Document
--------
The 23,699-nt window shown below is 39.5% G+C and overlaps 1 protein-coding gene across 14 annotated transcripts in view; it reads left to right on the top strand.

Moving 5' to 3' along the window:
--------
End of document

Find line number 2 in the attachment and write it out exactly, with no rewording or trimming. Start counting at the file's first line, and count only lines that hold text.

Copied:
Moving 5' to 3' along the window: